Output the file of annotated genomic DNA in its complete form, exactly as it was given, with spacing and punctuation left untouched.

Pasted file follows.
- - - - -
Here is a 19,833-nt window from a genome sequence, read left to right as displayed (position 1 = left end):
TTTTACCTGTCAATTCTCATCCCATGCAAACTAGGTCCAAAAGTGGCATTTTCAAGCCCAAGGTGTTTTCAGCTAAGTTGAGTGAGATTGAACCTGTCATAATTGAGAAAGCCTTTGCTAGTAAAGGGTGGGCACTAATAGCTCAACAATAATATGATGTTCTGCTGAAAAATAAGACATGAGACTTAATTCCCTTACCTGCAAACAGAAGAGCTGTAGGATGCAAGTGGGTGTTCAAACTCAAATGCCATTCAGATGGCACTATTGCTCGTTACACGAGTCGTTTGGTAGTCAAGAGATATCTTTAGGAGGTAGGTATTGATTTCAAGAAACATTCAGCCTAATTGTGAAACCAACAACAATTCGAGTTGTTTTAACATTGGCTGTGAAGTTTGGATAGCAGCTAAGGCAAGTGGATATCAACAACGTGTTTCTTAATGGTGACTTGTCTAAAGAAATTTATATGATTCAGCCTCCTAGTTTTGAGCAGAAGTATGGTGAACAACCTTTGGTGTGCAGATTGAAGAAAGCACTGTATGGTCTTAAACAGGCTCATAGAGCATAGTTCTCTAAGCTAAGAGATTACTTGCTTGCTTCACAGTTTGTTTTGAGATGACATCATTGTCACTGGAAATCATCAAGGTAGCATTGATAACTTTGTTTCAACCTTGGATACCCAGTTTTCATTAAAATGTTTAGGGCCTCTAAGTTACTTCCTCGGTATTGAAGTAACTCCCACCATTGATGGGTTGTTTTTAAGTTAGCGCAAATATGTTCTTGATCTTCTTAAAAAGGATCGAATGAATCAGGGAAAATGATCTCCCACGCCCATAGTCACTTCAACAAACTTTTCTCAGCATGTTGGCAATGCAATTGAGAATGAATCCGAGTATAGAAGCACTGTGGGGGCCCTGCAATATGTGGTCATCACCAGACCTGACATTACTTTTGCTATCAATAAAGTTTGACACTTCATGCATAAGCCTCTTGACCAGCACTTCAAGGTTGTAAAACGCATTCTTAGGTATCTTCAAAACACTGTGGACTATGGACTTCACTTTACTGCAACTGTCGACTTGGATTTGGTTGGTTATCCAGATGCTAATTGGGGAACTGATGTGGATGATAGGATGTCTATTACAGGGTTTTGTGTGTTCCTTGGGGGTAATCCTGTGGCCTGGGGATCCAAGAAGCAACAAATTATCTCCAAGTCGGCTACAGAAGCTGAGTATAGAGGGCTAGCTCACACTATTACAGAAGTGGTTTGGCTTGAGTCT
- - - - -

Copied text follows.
Here is a 19,833-nt window from a genome sequence, read left to right as displayed (position 1 = left end):
TTTTACCTGTCAATTCTCATCCCATGCAAACTAGGTCCAAAAGTGGCATTTTCAAGCCCAAGGTGTTTTCAGCTAAGTTGAGTGAGATTGAACCTGTCATAATTGAGAAAGCCTTTGCTAGTAAAGGGTGGGCACTAATAGCTCAACAATAATATGATGTTCTGCTGAAAAATAAGACATGAGACTTAATTCCCTTACCTGCAAACAGAAGAGCTGTAGGATGCAAGTGGGTGTTCAAACTCAAATGCCATTCAGATGGCACTATTGCTCGTTACACGAGTCGTTTGGTAGTCAAGAGATATCTTTAGGAGGTAGGTATTGATTTCAAGAAACATTCAGCCTAATTGTGAAACCAACAACAATTCGAGTTGTTTTAACATTGGCTGTGAAGTTTGGATAGCAGCTAAGGCAAGTGGATATCAACAACGTGTTTCTTAATGGTGACTTGTCTAAAGAAATTTATATGATTCAGCCTCCTAGTTTTGAGCAGAAGTATGGTGAACAACCTTTGGTGTGCAGATTGAAGAAAGCACTGTATGGTCTTAAACAGGCTCATAGAGCATAGTTCTCTAAGCTAAGAGATTACTTGCTTGCTTCACAGTTTGTTTTGAGATGACATCATTGTCACTGGAAATCATCAAGGTAGCATTGATAACTTTGTTTCAACCTTGGATACCCAGTTTTCATTAAAATGTTTAGGGCCTCTAAGTTACTTCCTCGGTATTGAAGTAACTCCCACCATTGATGGGTTGTTTTTAAGTTAGCGCAAATATGTTCTTGATCTTCTTAAAAAGGATCGAATGAATCAGGGAAAATGATCTCCCACGCCCATAGTCACTTCAACAAACTTTTCTCAGCATGTTGGCAATGCAATTGAGAATGAATCCGAGTATAGAAGCACTGTGGGGGCCCTGCAATATGTGGTCATCACCAGACCTGACATTACTTTTGCTATCAATAAAGTTTGACACTTCATGCATAAGCCTCTTGACCAGCACTTCAAGGTTGTAAAACGCATTCTTAGGTATCTTCAAAACACTGTGGACTATGGACTTCACTTTACTGCAACTGTCGACTTGGATTTGGTTGGTTATCCAGATGCTAATTGGGGAACTGATGTGGATGATAGGATGTCTATTACAGGGTTTTGTGTGTTCCTTGGGGGTAATCCTGTGGCCTGGGGATCCAAGAAGCAACAAATTATCTCCAAGTCGGCTACAGAAGCTGAGTATAGAGGGCTAGCTCACACTATTACAGAAGTGGTTTGGCTTGAGTCT